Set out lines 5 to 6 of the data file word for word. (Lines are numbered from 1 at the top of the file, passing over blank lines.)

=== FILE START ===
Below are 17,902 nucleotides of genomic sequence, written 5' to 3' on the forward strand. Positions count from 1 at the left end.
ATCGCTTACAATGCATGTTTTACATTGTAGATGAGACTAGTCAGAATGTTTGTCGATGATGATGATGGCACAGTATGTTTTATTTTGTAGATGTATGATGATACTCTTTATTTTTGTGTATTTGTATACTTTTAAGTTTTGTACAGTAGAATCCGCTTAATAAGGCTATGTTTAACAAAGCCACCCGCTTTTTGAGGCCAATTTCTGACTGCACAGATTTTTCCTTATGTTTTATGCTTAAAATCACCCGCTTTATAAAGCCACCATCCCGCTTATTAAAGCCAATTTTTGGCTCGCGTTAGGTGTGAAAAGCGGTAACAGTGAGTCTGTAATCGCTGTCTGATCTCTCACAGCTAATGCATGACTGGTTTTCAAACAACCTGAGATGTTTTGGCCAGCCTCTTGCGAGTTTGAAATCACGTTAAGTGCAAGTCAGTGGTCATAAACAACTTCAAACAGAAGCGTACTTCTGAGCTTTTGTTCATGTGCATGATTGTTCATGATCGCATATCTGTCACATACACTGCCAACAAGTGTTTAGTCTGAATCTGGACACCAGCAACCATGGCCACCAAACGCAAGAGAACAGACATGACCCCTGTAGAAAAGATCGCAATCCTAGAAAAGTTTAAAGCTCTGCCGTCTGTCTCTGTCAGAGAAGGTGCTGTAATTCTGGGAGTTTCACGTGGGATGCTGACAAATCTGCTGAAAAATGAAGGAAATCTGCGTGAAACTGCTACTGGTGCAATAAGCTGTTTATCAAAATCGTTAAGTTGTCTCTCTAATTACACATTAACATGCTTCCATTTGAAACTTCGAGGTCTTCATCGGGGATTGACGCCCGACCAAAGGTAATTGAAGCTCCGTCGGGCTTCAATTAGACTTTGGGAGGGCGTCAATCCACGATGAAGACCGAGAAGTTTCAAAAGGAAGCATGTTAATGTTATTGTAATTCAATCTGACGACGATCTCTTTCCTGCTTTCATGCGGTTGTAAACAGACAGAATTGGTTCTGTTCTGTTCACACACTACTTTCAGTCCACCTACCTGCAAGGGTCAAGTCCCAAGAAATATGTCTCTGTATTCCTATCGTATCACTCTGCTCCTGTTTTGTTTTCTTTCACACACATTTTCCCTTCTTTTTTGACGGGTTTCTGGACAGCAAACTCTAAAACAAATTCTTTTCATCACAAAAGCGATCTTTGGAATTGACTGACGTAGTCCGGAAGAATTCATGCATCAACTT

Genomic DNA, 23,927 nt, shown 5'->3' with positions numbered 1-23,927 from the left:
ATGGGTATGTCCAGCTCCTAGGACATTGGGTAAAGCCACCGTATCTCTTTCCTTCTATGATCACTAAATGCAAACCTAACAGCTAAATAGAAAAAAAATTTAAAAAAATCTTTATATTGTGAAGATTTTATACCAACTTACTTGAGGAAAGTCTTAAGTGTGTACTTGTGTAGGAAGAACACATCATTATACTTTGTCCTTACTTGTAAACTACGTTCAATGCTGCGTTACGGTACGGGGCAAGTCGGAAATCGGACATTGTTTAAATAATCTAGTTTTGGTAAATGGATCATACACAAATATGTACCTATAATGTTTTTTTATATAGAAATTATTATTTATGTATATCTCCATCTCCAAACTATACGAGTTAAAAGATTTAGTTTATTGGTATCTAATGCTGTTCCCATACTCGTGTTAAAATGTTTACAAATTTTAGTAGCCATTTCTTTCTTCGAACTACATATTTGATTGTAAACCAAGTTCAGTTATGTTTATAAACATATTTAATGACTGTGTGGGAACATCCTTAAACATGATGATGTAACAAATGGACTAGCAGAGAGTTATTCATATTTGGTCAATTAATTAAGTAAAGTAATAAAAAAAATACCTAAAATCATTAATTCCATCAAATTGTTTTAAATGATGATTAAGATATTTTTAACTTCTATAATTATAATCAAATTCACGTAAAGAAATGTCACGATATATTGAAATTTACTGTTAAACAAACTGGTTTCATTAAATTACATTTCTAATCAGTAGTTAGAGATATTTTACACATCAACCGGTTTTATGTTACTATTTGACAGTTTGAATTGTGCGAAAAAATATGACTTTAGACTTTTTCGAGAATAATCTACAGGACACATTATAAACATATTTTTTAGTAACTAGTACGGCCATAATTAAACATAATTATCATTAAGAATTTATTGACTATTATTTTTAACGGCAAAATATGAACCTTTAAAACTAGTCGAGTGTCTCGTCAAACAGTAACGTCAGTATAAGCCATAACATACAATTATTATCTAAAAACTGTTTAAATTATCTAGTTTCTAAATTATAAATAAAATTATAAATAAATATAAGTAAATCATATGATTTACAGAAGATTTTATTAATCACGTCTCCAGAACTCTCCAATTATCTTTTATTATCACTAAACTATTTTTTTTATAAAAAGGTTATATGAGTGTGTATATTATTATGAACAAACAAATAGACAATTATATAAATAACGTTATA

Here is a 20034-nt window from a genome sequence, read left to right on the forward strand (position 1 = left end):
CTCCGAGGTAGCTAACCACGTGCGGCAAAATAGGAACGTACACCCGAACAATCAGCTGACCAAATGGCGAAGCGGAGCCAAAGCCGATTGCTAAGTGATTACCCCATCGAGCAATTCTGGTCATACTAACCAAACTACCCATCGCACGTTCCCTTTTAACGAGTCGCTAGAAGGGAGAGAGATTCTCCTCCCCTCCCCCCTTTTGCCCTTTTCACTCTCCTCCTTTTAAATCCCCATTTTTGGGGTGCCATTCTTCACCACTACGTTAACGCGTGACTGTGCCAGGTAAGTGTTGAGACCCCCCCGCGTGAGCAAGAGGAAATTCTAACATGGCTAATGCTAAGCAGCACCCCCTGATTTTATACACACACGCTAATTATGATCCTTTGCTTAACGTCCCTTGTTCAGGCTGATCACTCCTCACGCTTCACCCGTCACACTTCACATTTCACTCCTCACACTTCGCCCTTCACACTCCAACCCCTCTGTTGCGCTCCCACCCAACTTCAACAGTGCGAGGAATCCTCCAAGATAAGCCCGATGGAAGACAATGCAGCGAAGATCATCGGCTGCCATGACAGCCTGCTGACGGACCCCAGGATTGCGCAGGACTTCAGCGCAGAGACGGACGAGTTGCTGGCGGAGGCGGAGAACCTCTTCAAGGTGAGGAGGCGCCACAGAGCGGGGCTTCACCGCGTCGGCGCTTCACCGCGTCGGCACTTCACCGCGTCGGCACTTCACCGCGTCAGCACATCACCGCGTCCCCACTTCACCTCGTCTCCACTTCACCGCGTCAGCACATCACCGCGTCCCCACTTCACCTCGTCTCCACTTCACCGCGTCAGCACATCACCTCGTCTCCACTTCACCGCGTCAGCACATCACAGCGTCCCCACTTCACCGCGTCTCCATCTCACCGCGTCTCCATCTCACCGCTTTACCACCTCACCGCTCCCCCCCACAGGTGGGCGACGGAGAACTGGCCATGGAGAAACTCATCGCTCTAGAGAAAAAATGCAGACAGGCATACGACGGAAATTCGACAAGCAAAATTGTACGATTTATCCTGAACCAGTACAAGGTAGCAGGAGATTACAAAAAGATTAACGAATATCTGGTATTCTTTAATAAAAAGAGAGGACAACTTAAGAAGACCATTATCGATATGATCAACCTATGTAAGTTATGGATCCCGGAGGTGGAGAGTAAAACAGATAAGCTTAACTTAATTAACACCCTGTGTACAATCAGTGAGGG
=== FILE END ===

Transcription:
Here is a 20034-nt window from a genome sequence, read left to right on the forward strand (position 1 = left end):
CTCCGAGGTAGCTAACCACGTGCGGCAAAATAGGAACGTACACCCGAACAATCAGCTGACCAAATGGCGAAGCGGAGCCAAAGCCGATTGCTAAGTGATTACCCCATCGAGCAATTCTGGTCATACTAACCAAACTACCCATCGCACGTTCCCTTTTAACGAGTCGCTAGAAGGGAGAGAGATTCTCCTCCCCTCCCCCCTTTTGCCCTTTTCACTCTCCTCCTTTTAAATCCCCATTTTTGGGGTGCCATTCTTCACCACTACGTTAACGCGTGACTGTGCCAGGTAAGTGTTGAGACCCCCCCGCGTGAGCAAGAGGAAATTCTAACATGGCTAATGCTAAGCAGCACCCCCTGATTTTATACACACACGCTAATTATGATCCTTTGCTTAACGTCCCTTGTTCAGGCTGATCACTCCTCACGCTTCACCCGTCACACTTCACATTTCACTCCTCACACTTCGCCCTTCACACTCCAACCCCTCTGTTGCGCTCCCACCCAACTTCAACAGTGCGAGGAATCCTCCAAGATAAGCCCGATGGAAGACAATGCAGCGAAGATCATCGGCTGCCATGACAGCCTGCTGACGGACCCCAGGATTGCGCAGGACTTCAGCGCAGAGACGGACGAGTTGCTGGCGGAGGCGGAGAACCTCTTCAAGGTGAGGAGGCGCCACAGAGCGGGGCTTCACCGCGTCGGCGCTTCACCGCGTCGGCACTTCACCGCGTCGGCACTTCACCGCGTCAGCACATCACCGCGTCCCCACTTCACCTCGTCTCCACTTCACCGCGTCAGCACATCACCGCGTCCCCACTTCACCTCGTCTCCACTTCACCGCGTCAGCACATCACCTCGTCTCCACTTCACCGCGTCAGCACATCACAGCGTCCCCACTTCACCGCGTCTCCATCTCACCGCGTCTCCATCTCACCGCTTTACCACCTCACCGCTCCCCCCCACAGGTGGGCGACGGAGAACTGGCCATGGAGAAACTCATCGCTCTAGAGAAAAAATGCAGACAGGCATACGACGGAAATTCGACAAGCAAAATTGTACGATTTATCCTGAACCAGTACAAGGTAGCAGGAGATTACAAAAAGATTAACGAATATCTGGTATTCTTTAATAAAAAGAGAGGACAACTTAAGAAGACCATTATCGATATGATCAACCTATGTAAGTTATGGATCCCGGAGGTGGAGAGTAAAACAGATAAGCTTAACTTAATTAACACCCTGTGTACAATCAGTGAGGG